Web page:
If you’re copying and pasting content across your website, your content will likely be marked as a duplicate. 

#5: Identify Canonical Tag Issues That Are Preventing Your Pages From Being Indexed

Canonical tags are often the culprit for why content can’t be indexed. 

Again, canonical tags are a hint and not a directive, so search engines can choose whether to honor it or not, but they will take it as a hint.


You’ll likely come across a few canonical issues in Google Search Console like:

  • Duplicate without user-selected canonical
  • Google chose a different canonical than the user
  • Alternate page with proper canonical

An alternate page with proper canonical means your canonical was read and accepted correctly; no other action item is needed here. 

If you have pages without a canonical tag, Google will decide which page should be canonical. 

Google will likely select that page or a similar page, but by adding a canonical tag, you can at least influence Google’s decision on page indexing.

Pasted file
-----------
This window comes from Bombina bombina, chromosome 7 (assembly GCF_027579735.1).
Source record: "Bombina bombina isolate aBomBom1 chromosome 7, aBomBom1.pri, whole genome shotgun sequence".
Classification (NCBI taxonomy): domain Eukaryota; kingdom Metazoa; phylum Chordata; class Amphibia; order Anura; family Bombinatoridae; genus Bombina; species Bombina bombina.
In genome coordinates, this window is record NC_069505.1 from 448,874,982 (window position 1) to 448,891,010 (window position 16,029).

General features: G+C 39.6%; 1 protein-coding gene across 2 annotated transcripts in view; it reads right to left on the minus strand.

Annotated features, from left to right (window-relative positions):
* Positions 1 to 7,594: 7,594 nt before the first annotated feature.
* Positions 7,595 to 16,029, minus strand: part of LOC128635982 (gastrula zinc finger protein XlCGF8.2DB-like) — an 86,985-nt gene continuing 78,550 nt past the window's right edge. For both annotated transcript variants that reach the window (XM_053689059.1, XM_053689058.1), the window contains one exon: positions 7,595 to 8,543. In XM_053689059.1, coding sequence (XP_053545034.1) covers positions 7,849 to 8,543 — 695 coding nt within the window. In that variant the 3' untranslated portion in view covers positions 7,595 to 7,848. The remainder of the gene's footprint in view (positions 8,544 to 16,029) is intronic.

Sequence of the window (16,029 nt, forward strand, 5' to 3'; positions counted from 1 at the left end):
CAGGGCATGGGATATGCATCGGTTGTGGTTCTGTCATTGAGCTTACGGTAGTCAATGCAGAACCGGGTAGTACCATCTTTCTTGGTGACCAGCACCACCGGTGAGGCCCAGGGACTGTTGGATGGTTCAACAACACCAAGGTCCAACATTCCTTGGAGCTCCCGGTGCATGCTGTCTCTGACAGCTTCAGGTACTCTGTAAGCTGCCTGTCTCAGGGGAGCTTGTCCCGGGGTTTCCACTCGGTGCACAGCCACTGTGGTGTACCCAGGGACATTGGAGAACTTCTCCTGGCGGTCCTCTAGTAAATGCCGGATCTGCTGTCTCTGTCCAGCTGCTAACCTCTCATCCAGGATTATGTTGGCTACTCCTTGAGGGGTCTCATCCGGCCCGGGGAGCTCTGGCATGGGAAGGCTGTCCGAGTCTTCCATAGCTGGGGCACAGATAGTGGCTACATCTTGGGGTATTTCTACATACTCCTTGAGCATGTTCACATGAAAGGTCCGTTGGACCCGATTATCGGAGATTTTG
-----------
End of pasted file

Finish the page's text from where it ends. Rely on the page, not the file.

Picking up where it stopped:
This can be a self-referencing canonical or a canonical tag referencing another page.

If Google ignored your canonical tag, then you’ll want to review the non-canonical page Google indexed to see why that is. 

Sometimes, similar content without canonical tags will cause Google to index one over the other, even if they target different keywords. 

Canonicals can be tricky, but it’s essential to review them to ensure Google crawls and indexes the correct URLs.

#6: Having a Solid Site Structure and Informational Architecture

How you structure the architecture of your site will influence how search engines (and users) interact with your website. 

Especially for SaaS websites, it’s essential to build a site hierarchy that Google can easily understand.

To make your site architecture easily digestible for search engines and users, you should create a logical hierarchy of categorized pages with many internal links that keep pages within 4-5 clicks of the home page. 

A simple architecture will allow search engines to discover your content quickly while distributing link equity throughout your site.